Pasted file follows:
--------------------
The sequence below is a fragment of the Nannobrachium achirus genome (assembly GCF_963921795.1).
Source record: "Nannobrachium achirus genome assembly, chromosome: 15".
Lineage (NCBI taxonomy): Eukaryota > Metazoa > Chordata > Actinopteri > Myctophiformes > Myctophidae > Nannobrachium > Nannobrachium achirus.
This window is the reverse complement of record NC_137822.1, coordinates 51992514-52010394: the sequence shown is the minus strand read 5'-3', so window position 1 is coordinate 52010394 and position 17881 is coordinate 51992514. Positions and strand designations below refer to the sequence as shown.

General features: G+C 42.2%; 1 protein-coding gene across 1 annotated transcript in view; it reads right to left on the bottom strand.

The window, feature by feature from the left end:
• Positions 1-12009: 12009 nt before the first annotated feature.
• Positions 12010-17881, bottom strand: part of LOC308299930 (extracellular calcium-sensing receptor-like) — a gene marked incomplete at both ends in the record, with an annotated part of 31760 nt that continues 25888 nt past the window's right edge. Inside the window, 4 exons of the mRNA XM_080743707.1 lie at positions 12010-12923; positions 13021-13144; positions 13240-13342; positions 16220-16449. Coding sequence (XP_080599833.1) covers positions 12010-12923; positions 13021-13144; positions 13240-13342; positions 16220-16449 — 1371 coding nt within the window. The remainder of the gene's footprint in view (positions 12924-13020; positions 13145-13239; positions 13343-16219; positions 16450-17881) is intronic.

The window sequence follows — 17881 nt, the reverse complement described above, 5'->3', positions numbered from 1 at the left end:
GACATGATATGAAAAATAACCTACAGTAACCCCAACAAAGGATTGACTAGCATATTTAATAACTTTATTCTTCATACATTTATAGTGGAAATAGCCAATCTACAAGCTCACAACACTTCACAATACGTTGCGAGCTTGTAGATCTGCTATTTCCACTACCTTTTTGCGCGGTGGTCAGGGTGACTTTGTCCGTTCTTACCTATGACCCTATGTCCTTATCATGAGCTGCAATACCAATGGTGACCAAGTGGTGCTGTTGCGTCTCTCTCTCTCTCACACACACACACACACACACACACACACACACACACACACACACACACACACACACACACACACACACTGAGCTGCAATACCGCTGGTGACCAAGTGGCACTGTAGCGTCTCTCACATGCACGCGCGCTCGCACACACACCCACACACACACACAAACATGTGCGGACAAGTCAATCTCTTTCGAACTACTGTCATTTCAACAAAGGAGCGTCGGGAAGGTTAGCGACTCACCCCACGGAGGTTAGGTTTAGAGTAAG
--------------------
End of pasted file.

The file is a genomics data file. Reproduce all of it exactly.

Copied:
The sequence below is a fragment of the Nannobrachium achirus genome (assembly GCF_963921795.1).
Source record: "Nannobrachium achirus genome assembly, chromosome: 15".
Lineage (NCBI taxonomy): Eukaryota > Metazoa > Chordata > Actinopteri > Myctophiformes > Myctophidae > Nannobrachium > Nannobrachium achirus.
This window is the reverse complement of record NC_137822.1, coordinates 51992514-52010394: the sequence shown is the minus strand read 5'-3', so window position 1 is coordinate 52010394 and position 17881 is coordinate 51992514. Positions and strand designations below refer to the sequence as shown.

General features: G+C 42.2%; 1 protein-coding gene across 1 annotated transcript in view; it reads right to left on the bottom strand.

The window, feature by feature from the left end:
• Positions 1-12009: 12009 nt before the first annotated feature.
• Positions 12010-17881, bottom strand: part of LOC308299930 (extracellular calcium-sensing receptor-like) — a gene marked incomplete at both ends in the record, with an annotated part of 31760 nt that continues 25888 nt past the window's right edge. Inside the window, 4 exons of the mRNA XM_080743707.1 lie at positions 12010-12923; positions 13021-13144; positions 13240-13342; positions 16220-16449. Coding sequence (XP_080599833.1) covers positions 12010-12923; positions 13021-13144; positions 13240-13342; positions 16220-16449 — 1371 coding nt within the window. The remainder of the gene's footprint in view (positions 12924-13020; positions 13145-13239; positions 13343-16219; positions 16450-17881) is intronic.

The window sequence follows — 17881 nt, the reverse complement described above, 5'->3', positions numbered from 1 at the left end:
GACATGATATGAAAAATAACCTACAGTAACCCCAACAAAGGATTGACTAGCATATTTAATAACTTTATTCTTCATACATTTATAGTGGAAATAGCCAATCTACAAGCTCACAACACTTCACAATACGTTGCGAGCTTGTAGATCTGCTATTTCCACTACCTTTTTGCGCGGTGGTCAGGGTGACTTTGTCCGTTCTTACCTATGACCCTATGTCCTTATCATGAGCTGCAATACCAATGGTGACCAAGTGGTGCTGTTGCGTCTCTCTCTCTCTCACACACACACACACACACACACACACACACACACACACACACACACACACACACACACACACACACACTGAGCTGCAATACCGCTGGTGACCAAGTGGCACTGTAGCGTCTCTCACATGCACGCGCGCTCGCACACACACCCACACACACACACAAACATGTGCGGACAAGTCAATCTCTTTCGAACTACTGTCATTTCAACAAAGGAGCGTCGGGAAGGTTAGCGACTCACCCCACGGAGGTTAGGTTTAGAGTAAG